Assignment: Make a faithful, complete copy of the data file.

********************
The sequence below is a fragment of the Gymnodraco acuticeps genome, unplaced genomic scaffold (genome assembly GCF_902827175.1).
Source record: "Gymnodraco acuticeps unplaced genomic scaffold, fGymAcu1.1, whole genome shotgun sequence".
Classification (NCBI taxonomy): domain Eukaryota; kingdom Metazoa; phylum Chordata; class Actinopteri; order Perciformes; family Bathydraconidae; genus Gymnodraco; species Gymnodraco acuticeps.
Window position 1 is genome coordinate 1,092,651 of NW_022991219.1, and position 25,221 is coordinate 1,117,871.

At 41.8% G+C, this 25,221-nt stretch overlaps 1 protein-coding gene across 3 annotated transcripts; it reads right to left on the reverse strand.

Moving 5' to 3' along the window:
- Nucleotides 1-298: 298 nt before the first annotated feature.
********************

The sequence below is a fragment of the Gymnodraco acuticeps genome, unplaced genomic scaffold (genome assembly GCF_902827175.1).
Source record: "Gymnodraco acuticeps unplaced genomic scaffold, fGymAcu1.1, whole genome shotgun sequence".
Classification (NCBI taxonomy): domain Eukaryota; kingdom Metazoa; phylum Chordata; class Actinopteri; order Perciformes; family Bathydraconidae; genus Gymnodraco; species Gymnodraco acuticeps.
Window position 1 is genome coordinate 1,092,651 of NW_022991219.1, and position 25,221 is coordinate 1,117,871.

At 41.8% G+C, this 25,221-nt stretch overlaps 1 protein-coding gene across 3 annotated transcripts; it reads right to left on the reverse strand.

Moving 5' to 3' along the window:
- Nucleotides 1-298: 298 nt before the first annotated feature.